Wednesday, April 25, 2007
I'm in Richmond, Virgina this week. The last few months have brought me to several places I would not have expected when I first entered this season of seminary. This is definitely one of them. I'm here with Rosario and John from the church to learn about church planting. When you ask me why I came to seminary, church planting isn't anywhere in my answer. Yet when I look back and play connect-the-dots with my formational spiritual experiences, maybe its not out of the trajectory at all.

This is a two-and-a-half day seminar hosted by the Virginia Conference of the United Methodist Church, and it's led by Jim Griffith. To be honest, I was skeptical going into the whole thing. While the day wasn't perfect, I was given plenty to think about. There are about 25-30 people there from Virginia, North Carolina, Michigan, Massachusetts and Kentucky. I was surprised to find that the three of us from The Rock were the youngest in the room by far. Nearly half of the participants are middle-aged women.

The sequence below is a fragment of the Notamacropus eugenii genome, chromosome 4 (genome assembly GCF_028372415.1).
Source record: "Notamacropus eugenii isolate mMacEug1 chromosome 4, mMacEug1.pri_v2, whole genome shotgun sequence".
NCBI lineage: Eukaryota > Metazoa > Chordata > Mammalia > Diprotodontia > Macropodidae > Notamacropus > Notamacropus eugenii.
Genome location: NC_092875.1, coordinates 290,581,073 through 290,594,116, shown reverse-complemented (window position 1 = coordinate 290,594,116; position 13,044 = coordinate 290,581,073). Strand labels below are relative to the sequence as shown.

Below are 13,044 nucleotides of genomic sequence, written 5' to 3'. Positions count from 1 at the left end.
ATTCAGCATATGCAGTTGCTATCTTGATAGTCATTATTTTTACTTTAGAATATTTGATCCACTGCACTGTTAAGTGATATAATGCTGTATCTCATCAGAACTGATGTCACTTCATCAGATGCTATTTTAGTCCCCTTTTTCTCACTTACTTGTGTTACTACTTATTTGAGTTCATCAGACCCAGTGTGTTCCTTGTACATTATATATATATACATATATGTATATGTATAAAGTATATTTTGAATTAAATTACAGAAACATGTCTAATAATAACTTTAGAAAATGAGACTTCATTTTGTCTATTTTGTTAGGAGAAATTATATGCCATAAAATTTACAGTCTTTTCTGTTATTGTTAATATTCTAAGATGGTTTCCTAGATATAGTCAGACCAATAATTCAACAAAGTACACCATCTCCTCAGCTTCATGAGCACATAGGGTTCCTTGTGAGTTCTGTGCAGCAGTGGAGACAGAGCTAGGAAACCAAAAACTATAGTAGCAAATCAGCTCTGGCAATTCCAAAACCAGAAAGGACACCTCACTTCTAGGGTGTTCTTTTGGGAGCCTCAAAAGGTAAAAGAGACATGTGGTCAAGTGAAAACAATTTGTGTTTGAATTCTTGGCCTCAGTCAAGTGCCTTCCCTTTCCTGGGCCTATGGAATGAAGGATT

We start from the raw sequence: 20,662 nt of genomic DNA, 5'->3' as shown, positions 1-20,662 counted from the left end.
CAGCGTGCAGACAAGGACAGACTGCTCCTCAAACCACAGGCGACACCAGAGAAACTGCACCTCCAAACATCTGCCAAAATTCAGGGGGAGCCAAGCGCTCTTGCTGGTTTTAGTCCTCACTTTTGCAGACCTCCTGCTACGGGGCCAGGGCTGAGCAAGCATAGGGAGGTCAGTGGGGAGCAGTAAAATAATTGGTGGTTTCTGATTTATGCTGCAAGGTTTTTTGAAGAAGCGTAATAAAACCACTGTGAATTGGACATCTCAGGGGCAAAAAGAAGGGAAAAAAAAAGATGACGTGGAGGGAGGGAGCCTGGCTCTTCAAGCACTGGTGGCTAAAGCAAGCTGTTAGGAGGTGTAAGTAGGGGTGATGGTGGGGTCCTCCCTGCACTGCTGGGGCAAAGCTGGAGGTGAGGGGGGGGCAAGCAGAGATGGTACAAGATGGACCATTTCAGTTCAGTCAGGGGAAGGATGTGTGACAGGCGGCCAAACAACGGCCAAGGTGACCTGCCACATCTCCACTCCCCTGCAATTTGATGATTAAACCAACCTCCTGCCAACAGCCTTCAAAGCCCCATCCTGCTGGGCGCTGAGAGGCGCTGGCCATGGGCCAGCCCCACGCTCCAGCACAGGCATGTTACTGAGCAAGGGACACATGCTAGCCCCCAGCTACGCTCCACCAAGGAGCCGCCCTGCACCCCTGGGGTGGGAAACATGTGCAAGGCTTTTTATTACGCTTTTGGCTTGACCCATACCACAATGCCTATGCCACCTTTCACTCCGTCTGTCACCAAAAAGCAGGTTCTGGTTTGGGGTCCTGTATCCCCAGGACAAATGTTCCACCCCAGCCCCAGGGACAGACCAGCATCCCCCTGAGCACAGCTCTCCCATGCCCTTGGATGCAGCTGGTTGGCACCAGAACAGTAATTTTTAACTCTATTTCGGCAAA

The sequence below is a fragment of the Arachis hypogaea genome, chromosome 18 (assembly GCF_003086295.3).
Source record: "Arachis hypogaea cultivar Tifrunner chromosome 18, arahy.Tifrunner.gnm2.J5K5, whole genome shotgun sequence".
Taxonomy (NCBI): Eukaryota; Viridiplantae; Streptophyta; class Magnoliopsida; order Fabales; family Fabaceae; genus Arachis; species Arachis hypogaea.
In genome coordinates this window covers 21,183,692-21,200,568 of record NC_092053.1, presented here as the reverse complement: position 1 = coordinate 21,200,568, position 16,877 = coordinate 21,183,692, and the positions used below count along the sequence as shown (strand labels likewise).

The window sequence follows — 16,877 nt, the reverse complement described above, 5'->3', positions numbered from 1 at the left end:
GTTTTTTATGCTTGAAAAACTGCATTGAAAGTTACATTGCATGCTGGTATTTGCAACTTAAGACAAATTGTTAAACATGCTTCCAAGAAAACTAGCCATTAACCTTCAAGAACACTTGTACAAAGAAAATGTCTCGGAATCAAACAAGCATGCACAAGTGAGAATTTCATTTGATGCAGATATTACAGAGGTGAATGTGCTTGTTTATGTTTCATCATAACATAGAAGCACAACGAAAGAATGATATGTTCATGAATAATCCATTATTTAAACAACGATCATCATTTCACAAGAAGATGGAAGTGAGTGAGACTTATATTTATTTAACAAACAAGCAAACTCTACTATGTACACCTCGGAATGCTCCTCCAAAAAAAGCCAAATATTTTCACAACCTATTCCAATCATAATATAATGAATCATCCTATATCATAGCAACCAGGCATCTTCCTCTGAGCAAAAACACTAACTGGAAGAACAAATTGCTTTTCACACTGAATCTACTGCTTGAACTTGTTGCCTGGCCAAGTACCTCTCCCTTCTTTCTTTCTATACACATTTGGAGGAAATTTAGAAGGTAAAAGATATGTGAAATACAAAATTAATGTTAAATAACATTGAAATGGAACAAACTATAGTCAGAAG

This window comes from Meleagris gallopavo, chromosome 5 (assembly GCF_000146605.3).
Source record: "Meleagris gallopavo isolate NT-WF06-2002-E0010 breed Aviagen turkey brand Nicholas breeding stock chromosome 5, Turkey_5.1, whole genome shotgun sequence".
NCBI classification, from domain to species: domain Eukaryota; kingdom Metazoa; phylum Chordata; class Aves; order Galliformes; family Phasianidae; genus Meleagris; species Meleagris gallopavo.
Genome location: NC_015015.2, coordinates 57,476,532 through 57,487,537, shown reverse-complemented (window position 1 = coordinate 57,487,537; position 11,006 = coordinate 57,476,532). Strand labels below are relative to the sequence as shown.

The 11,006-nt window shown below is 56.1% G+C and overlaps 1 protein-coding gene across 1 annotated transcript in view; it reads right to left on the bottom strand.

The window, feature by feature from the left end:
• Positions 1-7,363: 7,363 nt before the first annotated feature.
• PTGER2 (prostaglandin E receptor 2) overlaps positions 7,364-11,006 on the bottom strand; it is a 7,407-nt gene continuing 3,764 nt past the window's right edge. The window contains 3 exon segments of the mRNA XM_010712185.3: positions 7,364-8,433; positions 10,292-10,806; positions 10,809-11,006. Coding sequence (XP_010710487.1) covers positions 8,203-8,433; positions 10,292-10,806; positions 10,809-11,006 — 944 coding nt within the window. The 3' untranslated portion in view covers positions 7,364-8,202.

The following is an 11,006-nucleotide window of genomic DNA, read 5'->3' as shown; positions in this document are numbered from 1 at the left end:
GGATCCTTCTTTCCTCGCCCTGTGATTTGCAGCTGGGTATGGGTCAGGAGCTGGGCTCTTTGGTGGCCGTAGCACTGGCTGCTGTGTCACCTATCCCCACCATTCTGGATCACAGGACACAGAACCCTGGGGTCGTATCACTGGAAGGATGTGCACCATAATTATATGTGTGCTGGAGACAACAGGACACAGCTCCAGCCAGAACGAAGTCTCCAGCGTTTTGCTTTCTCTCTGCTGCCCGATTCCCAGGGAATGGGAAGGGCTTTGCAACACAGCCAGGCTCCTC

We began the day talking about the 10 most common mistakes that new start pastors make. I really appreciated the first one: Pursuing the Great Commission to the peril of ignoring the greatest commandment. Makes me think about 1 Corinthians 13 and how if it's not about love, it's pretty much a waste of time. We are about loving God and loving the people next door, whoever they may be.

I also appreciated that the second session was all about self-care. That's been a big topic we've had for the RA staff at school this year, and I found a lot the stuff we've talked about coming up here today. He never explicitly called it "Sabbath", but he did trumpet the idea that you can't model the peace and presence and life of God to people when you're frantically working 60-80 hours a week doing church stuff and answering the phone every time it rings. A shepherd of people must take care of himself or herself, and to a certain degree, be selfish about it.